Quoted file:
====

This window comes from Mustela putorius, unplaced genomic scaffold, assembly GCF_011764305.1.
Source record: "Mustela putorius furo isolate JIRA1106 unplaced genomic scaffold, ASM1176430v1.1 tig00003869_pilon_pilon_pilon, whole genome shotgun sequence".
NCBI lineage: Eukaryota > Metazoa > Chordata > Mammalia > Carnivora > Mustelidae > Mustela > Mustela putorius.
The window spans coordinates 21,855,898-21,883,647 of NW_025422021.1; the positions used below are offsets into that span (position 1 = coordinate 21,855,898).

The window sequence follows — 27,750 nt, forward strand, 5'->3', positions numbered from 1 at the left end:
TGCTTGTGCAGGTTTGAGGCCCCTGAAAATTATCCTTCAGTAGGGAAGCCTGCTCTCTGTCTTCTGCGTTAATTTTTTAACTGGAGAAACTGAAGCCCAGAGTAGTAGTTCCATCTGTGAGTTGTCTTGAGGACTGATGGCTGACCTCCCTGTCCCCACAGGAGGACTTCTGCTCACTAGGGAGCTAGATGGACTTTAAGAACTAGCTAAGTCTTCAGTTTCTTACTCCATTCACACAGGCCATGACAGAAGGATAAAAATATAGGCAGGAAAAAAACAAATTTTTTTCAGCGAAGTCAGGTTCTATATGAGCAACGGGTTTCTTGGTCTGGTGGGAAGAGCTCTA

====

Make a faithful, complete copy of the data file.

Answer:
This window comes from Mustela putorius, unplaced genomic scaffold, assembly GCF_011764305.1.
Source record: "Mustela putorius furo isolate JIRA1106 unplaced genomic scaffold, ASM1176430v1.1 tig00003869_pilon_pilon_pilon, whole genome shotgun sequence".
NCBI lineage: Eukaryota > Metazoa > Chordata > Mammalia > Carnivora > Mustelidae > Mustela > Mustela putorius.
The window spans coordinates 21,855,898-21,883,647 of NW_025422021.1; the positions used below are offsets into that span (position 1 = coordinate 21,855,898).

The window sequence follows — 27,750 nt, forward strand, 5'->3', positions numbered from 1 at the left end:
TGCTTGTGCAGGTTTGAGGCCCCTGAAAATTATCCTTCAGTAGGGAAGCCTGCTCTCTGTCTTCTGCGTTAATTTTTTAACTGGAGAAACTGAAGCCCAGAGTAGTAGTTCCATCTGTGAGTTGTCTTGAGGACTGATGGCTGACCTCCCTGTCCCCACAGGAGGACTTCTGCTCACTAGGGAGCTAGATGGACTTTAAGAACTAGCTAAGTCTTCAGTTTCTTACTCCATTCACACAGGCCATGACAGAAGGATAAAAATATAGGCAGGAAAAAAACAAATTTTTTTCAGCGAAGTCAGGTTCTATATGAGCAACGGGTTTCTTGGTCTGGTGGGAAGAGCTCTA